Bitchin' Blog Posts
Author: Lori Borrill
Publication Info: Harlequin Blaze November 2008
Genre: Contemporary Romance
It’s rare that I read a category romance that doesn’t come from Jane, who is the source for all categorical recommendations. But it’s even more rare that she recommends a category to me AFTER I’ve read it and can then reply and say, “OMG. LOVE.”
So I don’t make the mistake of forgetting the plot summary, here you go: California purse designer Jessica Beane is on the cusp of major design fame when she picks up Rick Marshall, a hot cop with murky depths of emotional pain, for a one night stand. Their morning after turns into a road trip from San Francisco to Reno then to Texas, during which she learns to depend on people and trust someone to take care of her, and he learns that moving on to find happiness and joy doesn’t equal betrayal. Plus they have frequent hot sex. Like damn.
In order to appreciate what I enjoyed most about this book, I invite you to eavesdrop on my inner monologue, which is absurdly active when I am reading.
Sarah’s inner monologue: Oh, no. The heroines creepy ass ex-con ex-husband is outside. On a cell phone. Stalking her after he followed her home from the bar at which she totally picked up the hero for a hot one night stand and .... great. She’s going to act like an idiot and not do anything to help herself despite said one-night-stand being a cop. He’s a cop! He’s right there! Go wake him up! Nooooooooo.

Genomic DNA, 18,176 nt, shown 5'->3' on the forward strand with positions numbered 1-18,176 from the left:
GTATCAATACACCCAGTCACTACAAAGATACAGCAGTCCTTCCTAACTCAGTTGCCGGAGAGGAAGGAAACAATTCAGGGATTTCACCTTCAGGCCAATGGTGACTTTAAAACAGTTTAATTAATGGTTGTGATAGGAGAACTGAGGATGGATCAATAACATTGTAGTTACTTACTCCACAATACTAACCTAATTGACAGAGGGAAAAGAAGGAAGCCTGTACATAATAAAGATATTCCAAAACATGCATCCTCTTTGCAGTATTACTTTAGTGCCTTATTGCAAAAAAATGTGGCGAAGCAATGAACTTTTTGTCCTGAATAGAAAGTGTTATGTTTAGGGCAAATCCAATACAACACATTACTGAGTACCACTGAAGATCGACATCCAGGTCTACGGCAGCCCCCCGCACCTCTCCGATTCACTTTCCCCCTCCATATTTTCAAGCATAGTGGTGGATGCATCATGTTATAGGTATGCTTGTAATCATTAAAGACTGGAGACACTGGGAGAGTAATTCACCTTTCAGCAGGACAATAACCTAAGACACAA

Lori Borrill: HA! I thwart your assumption that my heroine is TSTL!
Rick Marshall: (after heroine has explained everything that happened after she ran out of his apartment while he was still sleeping, including creepy-ass ex)
“So let me make sure I understand this.” Rick’s voice was slow and deliberate as he stopped pacing and stood ominously before her. “Your husband—”
“—is released from jail, crosses three state lines in violation of his parole, threatens and harasses you while standing out on the street—” Then he paused and pinched the bridge of his nose between his thumb and forefinger. “And not once did you consider waking up the police officer sleeping in the room next to you?”
Sarah’s inner monologue: He calls her on it! He totally calls her on it! Go Hero Dude!
Lori Borrill: But wait… there’s more!